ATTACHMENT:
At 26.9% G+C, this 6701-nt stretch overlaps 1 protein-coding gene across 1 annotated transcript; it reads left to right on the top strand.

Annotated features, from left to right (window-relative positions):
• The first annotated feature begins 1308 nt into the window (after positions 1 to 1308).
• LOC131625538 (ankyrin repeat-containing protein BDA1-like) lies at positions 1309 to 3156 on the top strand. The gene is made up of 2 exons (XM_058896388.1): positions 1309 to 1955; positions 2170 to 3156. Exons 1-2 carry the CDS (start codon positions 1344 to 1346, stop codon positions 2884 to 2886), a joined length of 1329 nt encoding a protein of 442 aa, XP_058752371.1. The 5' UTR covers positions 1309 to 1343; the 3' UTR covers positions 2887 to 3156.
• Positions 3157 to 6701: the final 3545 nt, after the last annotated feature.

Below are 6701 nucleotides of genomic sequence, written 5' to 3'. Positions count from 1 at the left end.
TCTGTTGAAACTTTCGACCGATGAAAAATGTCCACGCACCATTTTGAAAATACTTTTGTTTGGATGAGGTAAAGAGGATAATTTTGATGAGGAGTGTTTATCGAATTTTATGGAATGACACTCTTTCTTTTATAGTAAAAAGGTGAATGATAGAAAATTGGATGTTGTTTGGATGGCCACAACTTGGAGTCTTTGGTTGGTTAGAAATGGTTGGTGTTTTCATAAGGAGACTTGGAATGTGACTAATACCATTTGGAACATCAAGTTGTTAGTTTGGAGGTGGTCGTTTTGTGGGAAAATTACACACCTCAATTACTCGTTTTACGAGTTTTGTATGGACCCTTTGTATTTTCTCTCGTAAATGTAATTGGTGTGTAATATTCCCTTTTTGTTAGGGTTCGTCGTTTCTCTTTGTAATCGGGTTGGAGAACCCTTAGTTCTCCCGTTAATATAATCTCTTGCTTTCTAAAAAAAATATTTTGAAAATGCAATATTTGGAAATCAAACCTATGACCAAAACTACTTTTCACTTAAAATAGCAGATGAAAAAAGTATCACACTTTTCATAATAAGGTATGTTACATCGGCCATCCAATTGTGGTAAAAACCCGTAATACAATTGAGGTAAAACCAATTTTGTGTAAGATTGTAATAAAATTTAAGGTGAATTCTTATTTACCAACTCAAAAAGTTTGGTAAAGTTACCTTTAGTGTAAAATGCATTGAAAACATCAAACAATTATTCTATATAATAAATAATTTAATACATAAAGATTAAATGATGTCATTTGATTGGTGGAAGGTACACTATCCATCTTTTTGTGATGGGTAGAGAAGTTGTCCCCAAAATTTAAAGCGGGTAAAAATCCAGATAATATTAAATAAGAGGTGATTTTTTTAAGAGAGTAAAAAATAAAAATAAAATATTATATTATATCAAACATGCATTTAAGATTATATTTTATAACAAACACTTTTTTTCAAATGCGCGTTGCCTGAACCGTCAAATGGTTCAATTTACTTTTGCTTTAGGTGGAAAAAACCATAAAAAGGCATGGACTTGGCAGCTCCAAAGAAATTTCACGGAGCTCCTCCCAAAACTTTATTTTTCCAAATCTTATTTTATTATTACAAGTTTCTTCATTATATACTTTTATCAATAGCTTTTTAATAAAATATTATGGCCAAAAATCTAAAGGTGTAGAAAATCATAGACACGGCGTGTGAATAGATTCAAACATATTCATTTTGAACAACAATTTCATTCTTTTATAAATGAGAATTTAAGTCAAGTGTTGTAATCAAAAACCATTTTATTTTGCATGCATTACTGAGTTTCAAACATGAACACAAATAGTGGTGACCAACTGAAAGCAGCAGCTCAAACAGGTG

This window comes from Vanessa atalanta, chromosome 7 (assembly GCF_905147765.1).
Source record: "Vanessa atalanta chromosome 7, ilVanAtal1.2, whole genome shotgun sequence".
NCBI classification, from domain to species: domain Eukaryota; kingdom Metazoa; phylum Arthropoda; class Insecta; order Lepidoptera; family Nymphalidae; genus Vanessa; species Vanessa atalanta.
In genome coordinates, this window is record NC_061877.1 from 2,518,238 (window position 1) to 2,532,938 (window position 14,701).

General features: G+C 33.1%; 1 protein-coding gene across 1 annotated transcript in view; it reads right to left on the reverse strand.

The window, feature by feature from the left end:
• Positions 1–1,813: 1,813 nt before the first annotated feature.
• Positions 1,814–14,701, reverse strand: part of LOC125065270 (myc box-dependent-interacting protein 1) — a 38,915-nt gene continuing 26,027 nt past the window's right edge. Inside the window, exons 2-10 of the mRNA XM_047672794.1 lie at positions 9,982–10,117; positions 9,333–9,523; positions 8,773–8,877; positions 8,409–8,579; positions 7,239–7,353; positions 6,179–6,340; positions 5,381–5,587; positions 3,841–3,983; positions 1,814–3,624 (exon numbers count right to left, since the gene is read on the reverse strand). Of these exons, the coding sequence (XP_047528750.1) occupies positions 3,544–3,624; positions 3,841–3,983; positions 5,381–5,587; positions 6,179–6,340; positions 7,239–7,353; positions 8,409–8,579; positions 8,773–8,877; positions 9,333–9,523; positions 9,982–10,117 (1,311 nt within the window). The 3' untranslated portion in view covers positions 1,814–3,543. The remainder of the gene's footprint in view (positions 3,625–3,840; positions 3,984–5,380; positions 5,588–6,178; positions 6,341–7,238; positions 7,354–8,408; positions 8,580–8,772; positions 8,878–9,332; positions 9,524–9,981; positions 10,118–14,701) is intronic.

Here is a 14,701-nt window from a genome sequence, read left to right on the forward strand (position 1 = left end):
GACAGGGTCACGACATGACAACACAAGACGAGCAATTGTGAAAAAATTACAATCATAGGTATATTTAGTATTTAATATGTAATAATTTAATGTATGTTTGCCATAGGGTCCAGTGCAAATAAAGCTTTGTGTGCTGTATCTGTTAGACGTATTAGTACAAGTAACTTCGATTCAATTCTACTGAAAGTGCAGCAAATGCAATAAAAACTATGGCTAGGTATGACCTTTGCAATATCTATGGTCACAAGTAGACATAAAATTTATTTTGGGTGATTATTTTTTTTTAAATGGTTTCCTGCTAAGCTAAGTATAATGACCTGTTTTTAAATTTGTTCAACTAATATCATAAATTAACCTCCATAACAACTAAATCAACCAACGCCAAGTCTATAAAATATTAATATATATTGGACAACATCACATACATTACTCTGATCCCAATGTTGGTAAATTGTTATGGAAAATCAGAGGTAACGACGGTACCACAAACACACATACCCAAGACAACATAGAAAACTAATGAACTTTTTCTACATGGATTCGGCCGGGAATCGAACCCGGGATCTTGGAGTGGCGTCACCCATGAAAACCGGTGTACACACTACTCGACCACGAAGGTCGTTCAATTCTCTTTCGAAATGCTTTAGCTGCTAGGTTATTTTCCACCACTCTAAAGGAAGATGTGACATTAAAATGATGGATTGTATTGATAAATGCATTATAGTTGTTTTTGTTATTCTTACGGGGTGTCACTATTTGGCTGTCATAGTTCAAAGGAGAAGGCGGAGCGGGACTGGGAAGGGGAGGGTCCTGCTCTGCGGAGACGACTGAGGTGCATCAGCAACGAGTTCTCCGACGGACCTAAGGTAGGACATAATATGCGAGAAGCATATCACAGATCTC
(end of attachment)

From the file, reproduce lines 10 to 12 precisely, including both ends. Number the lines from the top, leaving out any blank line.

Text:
NCBI classification, from domain to species: domain Eukaryota; kingdom Metazoa; phylum Arthropoda; class Insecta; order Lepidoptera; family Nymphalidae; genus Vanessa; species Vanessa atalanta.
In genome coordinates, this window is record NC_061877.1 from 2,518,238 (window position 1) to 2,532,938 (window position 14,701).

General features: G+C 33.1%; 1 protein-coding gene across 1 annotated transcript in view; it reads right to left on the reverse strand.